MPAA Gets College Kids To Create Free Propaganda
from the but-I-thought-if-it's-free,-it's-stolen? dept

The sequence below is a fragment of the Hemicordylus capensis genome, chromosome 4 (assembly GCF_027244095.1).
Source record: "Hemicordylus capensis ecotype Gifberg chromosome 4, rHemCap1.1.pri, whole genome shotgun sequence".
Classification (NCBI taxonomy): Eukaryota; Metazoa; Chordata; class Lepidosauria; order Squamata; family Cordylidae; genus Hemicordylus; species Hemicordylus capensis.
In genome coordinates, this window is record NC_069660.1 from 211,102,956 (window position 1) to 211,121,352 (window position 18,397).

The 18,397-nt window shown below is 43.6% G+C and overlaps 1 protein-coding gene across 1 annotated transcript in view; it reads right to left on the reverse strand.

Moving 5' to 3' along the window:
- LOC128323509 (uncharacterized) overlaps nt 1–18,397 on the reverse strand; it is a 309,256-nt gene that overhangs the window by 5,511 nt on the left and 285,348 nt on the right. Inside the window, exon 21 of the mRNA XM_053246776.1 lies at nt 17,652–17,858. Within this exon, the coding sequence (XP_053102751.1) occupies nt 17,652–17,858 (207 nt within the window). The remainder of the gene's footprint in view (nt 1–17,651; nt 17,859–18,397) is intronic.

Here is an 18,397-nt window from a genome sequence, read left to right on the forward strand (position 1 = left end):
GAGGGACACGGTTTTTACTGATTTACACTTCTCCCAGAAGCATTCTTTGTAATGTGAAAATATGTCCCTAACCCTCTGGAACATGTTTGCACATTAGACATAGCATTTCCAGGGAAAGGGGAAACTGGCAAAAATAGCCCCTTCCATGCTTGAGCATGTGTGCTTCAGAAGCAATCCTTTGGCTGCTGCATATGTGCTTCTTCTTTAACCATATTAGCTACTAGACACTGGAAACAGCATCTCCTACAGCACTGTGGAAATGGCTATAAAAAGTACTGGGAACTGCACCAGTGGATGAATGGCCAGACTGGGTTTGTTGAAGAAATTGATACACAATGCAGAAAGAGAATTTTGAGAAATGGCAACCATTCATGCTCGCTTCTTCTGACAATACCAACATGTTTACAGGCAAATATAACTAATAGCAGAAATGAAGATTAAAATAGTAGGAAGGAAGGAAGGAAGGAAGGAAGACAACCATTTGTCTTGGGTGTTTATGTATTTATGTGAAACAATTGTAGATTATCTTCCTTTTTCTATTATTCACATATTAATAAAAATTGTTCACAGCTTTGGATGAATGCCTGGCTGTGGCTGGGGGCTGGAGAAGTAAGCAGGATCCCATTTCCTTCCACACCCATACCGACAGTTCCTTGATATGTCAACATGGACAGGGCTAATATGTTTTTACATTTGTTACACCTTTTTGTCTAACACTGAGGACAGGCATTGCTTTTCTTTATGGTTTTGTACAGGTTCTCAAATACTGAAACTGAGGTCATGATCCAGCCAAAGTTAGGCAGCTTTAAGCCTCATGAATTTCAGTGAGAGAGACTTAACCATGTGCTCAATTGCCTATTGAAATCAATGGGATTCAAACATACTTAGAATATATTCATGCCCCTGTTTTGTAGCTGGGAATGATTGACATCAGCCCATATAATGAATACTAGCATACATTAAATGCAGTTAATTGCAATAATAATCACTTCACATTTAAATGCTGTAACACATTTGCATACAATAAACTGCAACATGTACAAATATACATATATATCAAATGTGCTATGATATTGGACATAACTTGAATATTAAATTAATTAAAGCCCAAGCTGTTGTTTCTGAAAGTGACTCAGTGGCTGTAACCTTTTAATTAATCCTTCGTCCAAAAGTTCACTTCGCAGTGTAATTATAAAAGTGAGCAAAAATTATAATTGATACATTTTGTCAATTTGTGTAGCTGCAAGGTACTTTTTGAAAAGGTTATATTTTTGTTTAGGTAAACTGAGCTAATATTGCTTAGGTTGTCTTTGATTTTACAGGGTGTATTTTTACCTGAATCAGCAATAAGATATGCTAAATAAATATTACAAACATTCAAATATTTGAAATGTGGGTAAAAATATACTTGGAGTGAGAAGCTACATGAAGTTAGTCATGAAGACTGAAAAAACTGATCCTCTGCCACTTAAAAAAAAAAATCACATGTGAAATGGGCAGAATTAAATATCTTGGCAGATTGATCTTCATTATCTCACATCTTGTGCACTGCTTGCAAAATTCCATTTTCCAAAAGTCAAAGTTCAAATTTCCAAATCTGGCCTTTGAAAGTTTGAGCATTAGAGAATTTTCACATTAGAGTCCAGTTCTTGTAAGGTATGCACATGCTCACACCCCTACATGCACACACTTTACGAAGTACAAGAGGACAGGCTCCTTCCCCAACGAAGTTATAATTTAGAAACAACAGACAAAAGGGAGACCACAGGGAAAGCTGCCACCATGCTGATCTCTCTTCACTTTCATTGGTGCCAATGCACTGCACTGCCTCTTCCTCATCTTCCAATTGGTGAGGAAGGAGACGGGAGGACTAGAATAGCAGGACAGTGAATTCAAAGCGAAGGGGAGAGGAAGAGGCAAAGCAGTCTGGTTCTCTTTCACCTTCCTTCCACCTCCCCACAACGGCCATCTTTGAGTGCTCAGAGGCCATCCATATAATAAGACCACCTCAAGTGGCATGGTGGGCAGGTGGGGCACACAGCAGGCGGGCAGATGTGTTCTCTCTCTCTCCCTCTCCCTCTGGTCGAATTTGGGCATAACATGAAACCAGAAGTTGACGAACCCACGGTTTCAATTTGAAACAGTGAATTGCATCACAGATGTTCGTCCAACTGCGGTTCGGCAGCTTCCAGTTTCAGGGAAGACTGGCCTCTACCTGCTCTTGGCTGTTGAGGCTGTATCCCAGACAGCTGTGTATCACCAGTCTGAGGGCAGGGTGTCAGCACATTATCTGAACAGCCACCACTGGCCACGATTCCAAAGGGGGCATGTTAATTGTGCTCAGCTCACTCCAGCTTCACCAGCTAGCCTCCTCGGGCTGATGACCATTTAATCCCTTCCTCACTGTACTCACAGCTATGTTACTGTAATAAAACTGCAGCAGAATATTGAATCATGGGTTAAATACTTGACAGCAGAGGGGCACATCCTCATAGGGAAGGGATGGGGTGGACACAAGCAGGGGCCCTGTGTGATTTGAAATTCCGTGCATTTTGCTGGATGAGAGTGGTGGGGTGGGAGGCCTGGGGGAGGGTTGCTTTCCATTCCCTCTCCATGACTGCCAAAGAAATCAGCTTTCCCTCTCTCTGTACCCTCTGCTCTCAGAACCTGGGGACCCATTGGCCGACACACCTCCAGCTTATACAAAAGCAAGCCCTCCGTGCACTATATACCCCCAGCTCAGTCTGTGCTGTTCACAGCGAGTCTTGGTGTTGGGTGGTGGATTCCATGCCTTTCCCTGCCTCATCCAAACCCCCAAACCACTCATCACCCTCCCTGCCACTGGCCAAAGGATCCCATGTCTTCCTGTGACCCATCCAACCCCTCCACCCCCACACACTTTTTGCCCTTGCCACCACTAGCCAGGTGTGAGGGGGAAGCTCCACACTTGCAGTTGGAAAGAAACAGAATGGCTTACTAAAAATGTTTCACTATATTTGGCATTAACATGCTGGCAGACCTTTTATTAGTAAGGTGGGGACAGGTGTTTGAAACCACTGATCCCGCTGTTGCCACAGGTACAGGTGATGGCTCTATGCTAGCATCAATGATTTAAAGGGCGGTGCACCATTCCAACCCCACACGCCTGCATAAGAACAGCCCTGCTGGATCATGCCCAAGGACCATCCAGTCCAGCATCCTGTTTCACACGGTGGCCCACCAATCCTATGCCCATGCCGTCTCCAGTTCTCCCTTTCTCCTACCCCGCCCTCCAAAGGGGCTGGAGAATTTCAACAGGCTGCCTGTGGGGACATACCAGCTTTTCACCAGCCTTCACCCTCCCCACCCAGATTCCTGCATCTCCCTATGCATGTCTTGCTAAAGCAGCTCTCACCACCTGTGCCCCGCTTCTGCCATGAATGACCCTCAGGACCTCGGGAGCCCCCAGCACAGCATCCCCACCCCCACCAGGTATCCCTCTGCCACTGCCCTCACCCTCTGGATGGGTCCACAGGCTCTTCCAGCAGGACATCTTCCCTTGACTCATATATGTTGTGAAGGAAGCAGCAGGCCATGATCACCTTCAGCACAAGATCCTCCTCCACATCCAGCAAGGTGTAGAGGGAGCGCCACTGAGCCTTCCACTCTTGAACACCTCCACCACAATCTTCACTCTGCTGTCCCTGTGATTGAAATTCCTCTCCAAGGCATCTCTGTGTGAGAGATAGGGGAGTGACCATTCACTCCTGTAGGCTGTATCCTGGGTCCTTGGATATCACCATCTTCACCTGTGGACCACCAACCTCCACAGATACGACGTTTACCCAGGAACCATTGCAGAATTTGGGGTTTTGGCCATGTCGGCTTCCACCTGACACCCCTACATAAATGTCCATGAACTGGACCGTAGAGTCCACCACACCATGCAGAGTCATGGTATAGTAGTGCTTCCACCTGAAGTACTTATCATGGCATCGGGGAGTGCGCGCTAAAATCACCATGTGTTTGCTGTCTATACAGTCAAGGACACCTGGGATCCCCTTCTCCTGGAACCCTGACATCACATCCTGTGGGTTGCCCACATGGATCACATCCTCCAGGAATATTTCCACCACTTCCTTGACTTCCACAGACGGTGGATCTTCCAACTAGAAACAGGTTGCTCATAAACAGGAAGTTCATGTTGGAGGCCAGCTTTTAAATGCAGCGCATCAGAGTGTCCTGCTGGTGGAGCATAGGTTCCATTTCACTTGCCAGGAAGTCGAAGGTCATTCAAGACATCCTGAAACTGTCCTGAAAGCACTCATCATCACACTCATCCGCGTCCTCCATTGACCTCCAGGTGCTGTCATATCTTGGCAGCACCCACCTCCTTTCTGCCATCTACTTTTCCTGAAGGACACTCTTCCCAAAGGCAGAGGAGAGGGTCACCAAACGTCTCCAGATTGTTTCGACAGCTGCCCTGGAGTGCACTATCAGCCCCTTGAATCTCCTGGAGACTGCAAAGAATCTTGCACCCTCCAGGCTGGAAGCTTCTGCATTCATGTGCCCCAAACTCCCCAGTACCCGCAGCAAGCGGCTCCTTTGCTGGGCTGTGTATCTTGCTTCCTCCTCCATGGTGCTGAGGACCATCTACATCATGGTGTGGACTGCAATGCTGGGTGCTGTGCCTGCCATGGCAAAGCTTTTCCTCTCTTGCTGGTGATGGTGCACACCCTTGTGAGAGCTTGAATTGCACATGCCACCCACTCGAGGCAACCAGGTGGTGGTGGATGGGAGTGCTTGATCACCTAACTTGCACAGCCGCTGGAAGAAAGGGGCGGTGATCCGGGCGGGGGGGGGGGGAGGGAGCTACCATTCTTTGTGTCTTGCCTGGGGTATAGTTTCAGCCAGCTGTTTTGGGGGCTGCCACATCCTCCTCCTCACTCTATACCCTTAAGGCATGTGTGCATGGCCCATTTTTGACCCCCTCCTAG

For years, the entertainment industry has attempted to use school programs to help get kids to believe their propaganda about file sharing. While there's little evidence that unauthorized file sharing actually hurts the industry, and the numbers that the industry throws out about how much unauthorized file sharing costs it are easily proven as bogus, the industry still thinks that schools should be teaching students about ways to protect its outdated business models. Both the MPAA and the RIAA have created educational programs, where industry representatives go into schools to give extremely one-sided presentations that often ignore things like fair use or the basic economics of content. The latest may be even worse. Apparently, the MPAA has convinced a student group called "Students In Free Enterprise" (SIFE) that operates at a number of universities around the world, to have student film makers create propaganda public service commercials about how downloading harms the movie industry. TorrentFreak, where we learned of this, highlights some of the more ridiculous results. No matter what you think of the videos, you have to wonder why students are being asked to create one-sided videos for a specific commercial interest as a student project. In the meantime, we recall that one of the lessons that the MPAA in-school project was teaching kids was "If you haven't paid for it, you've stolen it." It would seem then, by the MPAA's own logic, these PSAs are "stolen."